Elsewhere, in something of a departure, A&E has commissioned a rare scripted big-event special for late spring: the four-hour, $15-million remake of Michael Crichton’s “Andromeda Strain,” exec produced by Ridley and Tony Scott.
The network is preparing to spend more money promoting “Andromeda” — which stars Bratt, Rick Schroder, Eric McCormack and Andre Braugher, with Mikael Salomon as director — than for any other special in A&E’s history.
Moreover, a new reality series that began in December, “Paranormal States,” is averaging 1.2 million adults under 50, a 94% improvement over A&E’s primetime average in the demo for 2007.
And after two weeks, “Parking Wars,” another reality newcomer, is 11% higher than A&E’s primetime average in the 18-49 demo. The show follows the men and women of Philadelphia Parking Authority and their run-ins with ill-tempered drivers.
A&E got smacked with a little too much reality on Nov. 1 when it had to suspend production of its biggest reality hit, “Dog the Bounty Hunter.” The suspension became unavoidable when widely circulated tapes captured a stomach-churning racist rant delivered by Duane Dog Chapman during a phone conversation he didn’t know was being recorded.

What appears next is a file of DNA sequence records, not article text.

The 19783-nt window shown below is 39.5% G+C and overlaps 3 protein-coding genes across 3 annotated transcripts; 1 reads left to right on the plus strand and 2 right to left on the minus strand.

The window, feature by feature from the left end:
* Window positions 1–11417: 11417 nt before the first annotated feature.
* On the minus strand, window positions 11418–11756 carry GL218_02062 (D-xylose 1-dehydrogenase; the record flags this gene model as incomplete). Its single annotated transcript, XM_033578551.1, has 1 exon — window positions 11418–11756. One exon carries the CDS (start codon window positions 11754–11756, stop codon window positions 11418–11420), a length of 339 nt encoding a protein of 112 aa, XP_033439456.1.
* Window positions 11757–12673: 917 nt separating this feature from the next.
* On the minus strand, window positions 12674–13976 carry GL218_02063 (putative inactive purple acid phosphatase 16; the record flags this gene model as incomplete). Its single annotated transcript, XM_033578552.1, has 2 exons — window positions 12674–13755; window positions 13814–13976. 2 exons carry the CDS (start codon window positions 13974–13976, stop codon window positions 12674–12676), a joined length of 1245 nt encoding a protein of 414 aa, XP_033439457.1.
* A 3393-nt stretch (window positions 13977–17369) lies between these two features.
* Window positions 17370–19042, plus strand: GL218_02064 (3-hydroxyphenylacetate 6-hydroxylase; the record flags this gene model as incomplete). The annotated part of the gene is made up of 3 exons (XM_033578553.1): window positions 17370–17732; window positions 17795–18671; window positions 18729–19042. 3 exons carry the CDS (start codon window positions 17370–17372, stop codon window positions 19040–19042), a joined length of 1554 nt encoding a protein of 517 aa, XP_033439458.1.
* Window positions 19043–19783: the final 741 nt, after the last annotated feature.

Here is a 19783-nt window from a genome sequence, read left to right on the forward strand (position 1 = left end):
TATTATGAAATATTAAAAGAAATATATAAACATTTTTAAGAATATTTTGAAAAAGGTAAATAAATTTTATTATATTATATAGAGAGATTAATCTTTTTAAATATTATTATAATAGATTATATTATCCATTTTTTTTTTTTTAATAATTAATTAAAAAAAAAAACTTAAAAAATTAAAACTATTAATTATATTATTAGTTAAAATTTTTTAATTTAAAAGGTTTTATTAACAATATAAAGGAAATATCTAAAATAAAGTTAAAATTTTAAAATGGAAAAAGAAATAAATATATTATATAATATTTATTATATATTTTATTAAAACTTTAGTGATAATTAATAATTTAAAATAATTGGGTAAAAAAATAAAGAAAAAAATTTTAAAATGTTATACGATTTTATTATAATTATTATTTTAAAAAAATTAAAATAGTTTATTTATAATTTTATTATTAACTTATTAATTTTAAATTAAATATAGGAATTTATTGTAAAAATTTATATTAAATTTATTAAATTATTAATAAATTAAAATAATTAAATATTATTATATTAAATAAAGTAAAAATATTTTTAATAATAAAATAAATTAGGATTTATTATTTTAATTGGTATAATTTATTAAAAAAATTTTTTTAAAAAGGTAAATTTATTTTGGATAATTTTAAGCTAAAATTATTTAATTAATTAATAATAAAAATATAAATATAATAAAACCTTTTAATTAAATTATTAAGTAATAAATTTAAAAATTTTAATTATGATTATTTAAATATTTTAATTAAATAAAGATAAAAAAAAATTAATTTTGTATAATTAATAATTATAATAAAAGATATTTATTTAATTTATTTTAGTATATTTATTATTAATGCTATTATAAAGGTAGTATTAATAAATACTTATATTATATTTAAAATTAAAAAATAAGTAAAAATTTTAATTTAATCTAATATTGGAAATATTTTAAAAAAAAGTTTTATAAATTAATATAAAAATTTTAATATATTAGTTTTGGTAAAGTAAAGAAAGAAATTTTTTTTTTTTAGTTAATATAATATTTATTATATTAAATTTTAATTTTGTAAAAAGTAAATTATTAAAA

Chapman has issued a sheaf of apologiesfor “my regrettable use of inappropriate language.” DeBitetto says A&E is sticking with Chapman, because “Dog and his family have worked hard to plead his case to the African-American community and others that he offended.”
The show is off the air for the time being, but A&E is hoping that after more time has elapsed, Madison Avenue may be ready to forgive Chapman and start buying spots on the show again.
MindShare’s Maltby says Dog will probably be back on A&E’s schedule, because “there’s a long list of celebrities who made big mistakes, apologized and then laid low for a time. Look at Don Imus.”
Imus is indeed back on the air, but it’s unlikely he’ll book Dog on the show anytime soon.